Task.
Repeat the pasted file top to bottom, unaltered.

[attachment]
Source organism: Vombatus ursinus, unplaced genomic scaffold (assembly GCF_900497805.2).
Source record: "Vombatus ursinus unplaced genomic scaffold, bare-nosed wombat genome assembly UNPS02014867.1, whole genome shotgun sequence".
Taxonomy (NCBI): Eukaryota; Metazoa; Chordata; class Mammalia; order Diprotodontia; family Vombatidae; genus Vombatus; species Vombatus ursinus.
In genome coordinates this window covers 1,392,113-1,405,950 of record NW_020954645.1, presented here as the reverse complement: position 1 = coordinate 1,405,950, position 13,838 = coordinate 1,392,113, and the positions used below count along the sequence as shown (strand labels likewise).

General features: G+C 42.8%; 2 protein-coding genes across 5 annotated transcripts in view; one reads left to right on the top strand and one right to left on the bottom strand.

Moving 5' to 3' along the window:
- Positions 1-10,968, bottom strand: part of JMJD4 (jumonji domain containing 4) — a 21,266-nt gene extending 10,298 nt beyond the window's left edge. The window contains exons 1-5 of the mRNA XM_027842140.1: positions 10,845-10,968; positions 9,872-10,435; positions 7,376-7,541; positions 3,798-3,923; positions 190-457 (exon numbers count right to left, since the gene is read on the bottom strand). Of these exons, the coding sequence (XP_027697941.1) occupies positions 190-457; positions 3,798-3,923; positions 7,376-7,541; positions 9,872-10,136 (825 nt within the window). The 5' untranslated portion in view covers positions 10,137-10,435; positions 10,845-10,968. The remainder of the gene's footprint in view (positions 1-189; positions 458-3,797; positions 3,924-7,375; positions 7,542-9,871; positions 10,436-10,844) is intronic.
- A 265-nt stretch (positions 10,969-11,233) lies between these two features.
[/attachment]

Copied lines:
Source organism: Vombatus ursinus, unplaced genomic scaffold (assembly GCF_900497805.2).
Source record: "Vombatus ursinus unplaced genomic scaffold, bare-nosed wombat genome assembly UNPS02014867.1, whole genome shotgun sequence".
Taxonomy (NCBI): Eukaryota; Metazoa; Chordata; class Mammalia; order Diprotodontia; family Vombatidae; genus Vombatus; species Vombatus ursinus.
In genome coordinates this window covers 1,392,113-1,405,950 of record NW_020954645.1, presented here as the reverse complement: position 1 = coordinate 1,405,950, position 13,838 = coordinate 1,392,113, and the positions used below count along the sequence as shown (strand labels likewise).

General features: G+C 42.8%; 2 protein-coding genes across 5 annotated transcripts in view; one reads left to right on the top strand and one right to left on the bottom strand.

Moving 5' to 3' along the window:
- Positions 1-10,968, bottom strand: part of JMJD4 (jumonji domain containing 4) — a 21,266-nt gene extending 10,298 nt beyond the window's left edge. The window contains exons 1-5 of the mRNA XM_027842140.1: positions 10,845-10,968; positions 9,872-10,435; positions 7,376-7,541; positions 3,798-3,923; positions 190-457 (exon numbers count right to left, since the gene is read on the bottom strand). Of these exons, the coding sequence (XP_027697941.1) occupies positions 190-457; positions 3,798-3,923; positions 7,376-7,541; positions 9,872-10,136 (825 nt within the window). The 5' untranslated portion in view covers positions 10,137-10,435; positions 10,845-10,968. The remainder of the gene's footprint in view (positions 1-189; positions 458-3,797; positions 3,924-7,375; positions 7,542-9,871; positions 10,436-10,844) is intronic.
- A 265-nt stretch (positions 10,969-11,233) lies between these two features.